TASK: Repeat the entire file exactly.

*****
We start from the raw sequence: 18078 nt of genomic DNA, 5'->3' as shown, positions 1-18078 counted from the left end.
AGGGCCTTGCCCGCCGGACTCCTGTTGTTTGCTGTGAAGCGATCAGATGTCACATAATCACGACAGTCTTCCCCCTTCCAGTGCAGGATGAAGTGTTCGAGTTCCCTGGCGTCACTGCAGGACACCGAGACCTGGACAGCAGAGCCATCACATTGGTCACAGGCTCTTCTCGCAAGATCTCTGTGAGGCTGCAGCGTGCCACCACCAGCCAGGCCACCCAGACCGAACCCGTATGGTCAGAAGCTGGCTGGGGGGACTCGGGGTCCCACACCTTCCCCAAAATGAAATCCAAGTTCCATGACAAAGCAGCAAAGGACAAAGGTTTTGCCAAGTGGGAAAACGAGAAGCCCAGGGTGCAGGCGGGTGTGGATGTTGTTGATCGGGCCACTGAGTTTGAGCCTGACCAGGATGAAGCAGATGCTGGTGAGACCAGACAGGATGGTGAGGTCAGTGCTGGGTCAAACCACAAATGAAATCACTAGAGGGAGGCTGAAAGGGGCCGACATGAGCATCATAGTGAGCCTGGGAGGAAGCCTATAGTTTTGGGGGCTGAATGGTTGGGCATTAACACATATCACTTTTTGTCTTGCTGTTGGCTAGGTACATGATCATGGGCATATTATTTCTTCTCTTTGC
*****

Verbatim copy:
We start from the raw sequence: 18078 nt of genomic DNA, 5'->3' as shown, positions 1-18078 counted from the left end.
AGGGCCTTGCCCGCCGGACTCCTGTTGTTTGCTGTGAAGCGATCAGATGTCACATAATCACGACAGTCTTCCCCCTTCCAGTGCAGGATGAAGTGTTCGAGTTCCCTGGCGTCACTGCAGGACACCGAGACCTGGACAGCAGAGCCATCACATTGGTCACAGGCTCTTCTCGCAAGATCTCTGTGAGGCTGCAGCGTGCCACCACCAGCCAGGCCACCCAGACCGAACCCGTATGGTCAGAAGCTGGCTGGGGGGACTCGGGGTCCCACACCTTCCCCAAAATGAAATCCAAGTTCCATGACAAAGCAGCAAAGGACAAAGGTTTTGCCAAGTGGGAAAACGAGAAGCCCAGGGTGCAGGCGGGTGTGGATGTTGTTGATCGGGCCACTGAGTTTGAGCCTGACCAGGATGAAGCAGATGCTGGTGAGACCAGACAGGATGGTGAGGTCAGTGCTGGGTCAAACCACAAATGAAATCACTAGAGGGAGGCTGAAAGGGGCCGACATGAGCATCATAGTGAGCCTGGGAGGAAGCCTATAGTTTTGGGGGCTGAATGGTTGGGCATTAACACATATCACTTTTTGTCTTGCTGTTGGCTAGGTACATGATCATGGGCATATTATTTCTTCTCTTTGC